Your child experiences so many important milestones growing up. Their first steps, first words, first day of school. Before you know it, you have to decide when that next milestone occurs — how old will your child be when you first leave him or her home alone? There’s no single age agreed upon, no single right answer. So if you’re considering leaving your child or teen by themselves for the first time, here is what you should know and what you should ask in order to make that decision.

Consider the Law

First of all, be aware that some states actually have laws that mandate the age a child should reach before they can be left home alone; and from state to state, these ages are all over the board. For example, the set age in Illinois is 14, in Georgia a kid can be left home alone at age nine, while several states like Arizona refrain from even offering an age.

If your state does dictate an age, think of it as the minimum recommendation, because regardless of what the law suggests, you know your child best. If your state mandates 10 as the ready age but your 10-year-old is a late-maturity bloomer, don’t leave your kid alone.

Consider the Research

Second to consider, many child development experts agree that around age 10 or 11, it is acceptable to leave children home alone for periods of time that are less than an hour, depending on two important factors: you are leaving your kid home alone during daylight hours and your child does not indicate that he or she is afraid to be left alone.

Again, you are the best judge to rule whether or not your child is mature enough to handle this responsibility, so even if he or she meets this criteria, you may want to wait a while longer before leaving them alone and at least another year or two before leaving then at night.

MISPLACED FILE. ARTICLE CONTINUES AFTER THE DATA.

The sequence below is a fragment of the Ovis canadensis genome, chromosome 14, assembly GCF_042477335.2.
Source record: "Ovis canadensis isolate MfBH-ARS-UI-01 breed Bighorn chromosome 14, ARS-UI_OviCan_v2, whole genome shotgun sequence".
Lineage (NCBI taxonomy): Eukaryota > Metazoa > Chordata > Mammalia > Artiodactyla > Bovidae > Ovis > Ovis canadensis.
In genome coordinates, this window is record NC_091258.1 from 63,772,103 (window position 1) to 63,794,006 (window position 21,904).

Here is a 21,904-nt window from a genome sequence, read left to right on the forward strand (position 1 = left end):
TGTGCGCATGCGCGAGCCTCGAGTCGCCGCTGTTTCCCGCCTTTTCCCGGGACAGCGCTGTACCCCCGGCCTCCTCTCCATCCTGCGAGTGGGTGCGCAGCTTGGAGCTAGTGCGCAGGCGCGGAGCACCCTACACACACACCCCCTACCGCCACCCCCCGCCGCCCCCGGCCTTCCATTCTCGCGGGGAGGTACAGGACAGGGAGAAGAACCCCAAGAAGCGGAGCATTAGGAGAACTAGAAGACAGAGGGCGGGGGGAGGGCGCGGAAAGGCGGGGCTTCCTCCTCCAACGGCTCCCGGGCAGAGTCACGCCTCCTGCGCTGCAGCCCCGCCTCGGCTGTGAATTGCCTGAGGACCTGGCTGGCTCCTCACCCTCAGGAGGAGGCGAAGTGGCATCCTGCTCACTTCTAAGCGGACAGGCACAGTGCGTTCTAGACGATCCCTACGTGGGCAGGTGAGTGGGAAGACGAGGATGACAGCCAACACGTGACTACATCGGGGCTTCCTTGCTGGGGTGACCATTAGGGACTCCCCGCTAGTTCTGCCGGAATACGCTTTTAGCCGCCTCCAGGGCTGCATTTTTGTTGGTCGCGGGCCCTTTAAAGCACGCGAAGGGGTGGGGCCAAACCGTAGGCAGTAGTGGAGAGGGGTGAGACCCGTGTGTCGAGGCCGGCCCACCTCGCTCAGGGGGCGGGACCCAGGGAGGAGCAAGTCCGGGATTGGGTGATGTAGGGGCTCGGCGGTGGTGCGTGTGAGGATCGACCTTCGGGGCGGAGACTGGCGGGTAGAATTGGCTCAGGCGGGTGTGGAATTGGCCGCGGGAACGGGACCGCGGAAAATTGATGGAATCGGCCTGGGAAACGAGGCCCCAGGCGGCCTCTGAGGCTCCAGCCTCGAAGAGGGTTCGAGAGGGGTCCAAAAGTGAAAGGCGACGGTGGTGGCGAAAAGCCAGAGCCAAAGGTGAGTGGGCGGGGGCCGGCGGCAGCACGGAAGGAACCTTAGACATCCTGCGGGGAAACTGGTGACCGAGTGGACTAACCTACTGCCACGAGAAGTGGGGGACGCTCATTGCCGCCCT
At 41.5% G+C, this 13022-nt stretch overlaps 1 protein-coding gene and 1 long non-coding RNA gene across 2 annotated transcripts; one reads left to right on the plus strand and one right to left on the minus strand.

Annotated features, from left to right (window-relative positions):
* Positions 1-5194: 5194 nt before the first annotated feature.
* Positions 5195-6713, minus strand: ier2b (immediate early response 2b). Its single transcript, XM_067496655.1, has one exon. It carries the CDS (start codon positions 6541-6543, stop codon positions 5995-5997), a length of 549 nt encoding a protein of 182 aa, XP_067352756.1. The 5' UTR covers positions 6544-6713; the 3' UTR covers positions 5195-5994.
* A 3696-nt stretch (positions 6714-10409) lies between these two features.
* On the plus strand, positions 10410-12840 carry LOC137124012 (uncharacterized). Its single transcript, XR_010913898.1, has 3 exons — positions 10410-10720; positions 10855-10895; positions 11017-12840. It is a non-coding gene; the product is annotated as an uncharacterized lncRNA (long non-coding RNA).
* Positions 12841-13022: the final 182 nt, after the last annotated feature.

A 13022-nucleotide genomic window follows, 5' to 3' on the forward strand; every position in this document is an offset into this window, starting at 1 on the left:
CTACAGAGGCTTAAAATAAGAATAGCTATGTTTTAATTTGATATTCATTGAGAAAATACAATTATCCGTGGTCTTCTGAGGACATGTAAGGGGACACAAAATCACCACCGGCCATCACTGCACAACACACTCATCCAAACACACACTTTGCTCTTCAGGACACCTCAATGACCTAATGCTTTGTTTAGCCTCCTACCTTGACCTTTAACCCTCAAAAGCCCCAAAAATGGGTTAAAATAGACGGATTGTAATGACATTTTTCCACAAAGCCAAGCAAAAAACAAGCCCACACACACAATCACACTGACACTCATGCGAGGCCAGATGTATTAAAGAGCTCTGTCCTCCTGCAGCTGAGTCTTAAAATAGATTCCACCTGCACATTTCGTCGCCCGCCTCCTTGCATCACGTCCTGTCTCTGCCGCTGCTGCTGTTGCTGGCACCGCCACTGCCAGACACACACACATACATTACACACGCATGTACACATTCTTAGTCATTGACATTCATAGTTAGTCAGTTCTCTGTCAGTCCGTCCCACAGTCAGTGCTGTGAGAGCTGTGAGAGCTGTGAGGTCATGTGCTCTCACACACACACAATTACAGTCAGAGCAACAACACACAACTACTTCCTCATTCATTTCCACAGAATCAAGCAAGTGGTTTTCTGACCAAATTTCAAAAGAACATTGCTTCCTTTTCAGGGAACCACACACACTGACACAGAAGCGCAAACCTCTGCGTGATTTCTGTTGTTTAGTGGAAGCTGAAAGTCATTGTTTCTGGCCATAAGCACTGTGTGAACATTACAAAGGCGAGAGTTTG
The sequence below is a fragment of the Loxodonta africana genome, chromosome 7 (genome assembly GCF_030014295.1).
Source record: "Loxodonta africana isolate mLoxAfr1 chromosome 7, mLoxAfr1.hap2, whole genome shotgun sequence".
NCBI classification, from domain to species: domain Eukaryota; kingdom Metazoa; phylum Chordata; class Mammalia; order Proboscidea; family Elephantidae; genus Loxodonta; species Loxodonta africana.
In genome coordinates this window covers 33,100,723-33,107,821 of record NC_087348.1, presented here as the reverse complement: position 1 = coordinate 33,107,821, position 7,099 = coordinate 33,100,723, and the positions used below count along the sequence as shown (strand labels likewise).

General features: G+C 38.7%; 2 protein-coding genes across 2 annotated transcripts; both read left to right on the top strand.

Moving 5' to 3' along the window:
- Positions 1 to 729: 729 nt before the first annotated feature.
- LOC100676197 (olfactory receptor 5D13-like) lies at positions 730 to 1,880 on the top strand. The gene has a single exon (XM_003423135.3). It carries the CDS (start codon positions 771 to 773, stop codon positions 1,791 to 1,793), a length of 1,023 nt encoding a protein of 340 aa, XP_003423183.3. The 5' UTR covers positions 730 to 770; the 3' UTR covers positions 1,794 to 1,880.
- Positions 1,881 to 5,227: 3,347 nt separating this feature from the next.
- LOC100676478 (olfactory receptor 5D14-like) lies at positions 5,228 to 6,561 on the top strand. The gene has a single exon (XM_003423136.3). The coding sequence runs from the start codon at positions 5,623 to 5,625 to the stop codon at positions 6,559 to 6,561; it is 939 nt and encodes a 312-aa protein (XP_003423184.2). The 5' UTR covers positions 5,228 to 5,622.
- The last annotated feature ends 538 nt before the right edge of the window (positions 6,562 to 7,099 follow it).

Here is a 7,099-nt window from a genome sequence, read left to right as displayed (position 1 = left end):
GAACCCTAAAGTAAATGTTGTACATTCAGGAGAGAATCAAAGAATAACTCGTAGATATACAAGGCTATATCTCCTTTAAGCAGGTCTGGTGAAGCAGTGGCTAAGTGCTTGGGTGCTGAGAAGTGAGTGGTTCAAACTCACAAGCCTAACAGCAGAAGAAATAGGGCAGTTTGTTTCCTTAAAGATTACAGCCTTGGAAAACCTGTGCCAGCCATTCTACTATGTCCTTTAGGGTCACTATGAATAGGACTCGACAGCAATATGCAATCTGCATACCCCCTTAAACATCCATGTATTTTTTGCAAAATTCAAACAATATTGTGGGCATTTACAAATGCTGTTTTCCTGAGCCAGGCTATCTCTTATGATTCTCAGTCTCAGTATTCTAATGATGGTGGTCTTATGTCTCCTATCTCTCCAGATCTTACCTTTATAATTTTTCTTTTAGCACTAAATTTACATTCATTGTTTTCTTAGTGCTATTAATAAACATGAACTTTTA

Consider Your Environment

Everyone’s circumstances are different, which is why when you’re wrestling with the decision to leave or not to leave, you should consider these external factors:

  • What is the crime rate where you live, particularly concerning break-ins? If the crime rate is high, wait until your child is older.
  • In case of emergency, are friends, family members or neighbors available to help? If not, it may not be the right time to leave your child home alone.
  • Do you have a security camera system? Does your teen know how to operate it? Consider upgrading your home security system to better fit the needs of a teen home alone with features like a remote-triggered siren on the Active Deterrence cameras that sends an alert to your home app; this will allow you to access the camera remotely and activate a siren to deter crime.

Consider Your Individual Child

Kids mature at different rates. One child might be ready to be left home alone at age 10, while another might not be ready for that responsibility until age 15. Be honest with your self about your child’s maturity level and ask yourself the following questions:

  • Does your kid follow house rules, like not opening the door for strangers?
  • In the past, has your teen demonstrated good judgment?
  • In the past, has your teen demonstrated responsibility?
  • Most importantly, is your child comfortable with being left at home alone?

If you can answer yes to all of these questions, then there is a good chance your child or teenager is ready for the challenge of staying home by themselves.

Your child’s life is full of exciting firsts, but their first time home alone is particularly important. Remember that every child matures at a different rate, so if you have any reservations about leaving him or her home alone, wait. Before you decide if your teen is ready, know the law, understand what research has found, but most importantly, consider your specific environment and your individual child.

Jayron Baldwin
Jayron Baldwin

Jayron Baldwin is a creative writer, poet, and sports fan. He is currently compiling material to publish his very own poetry blog.

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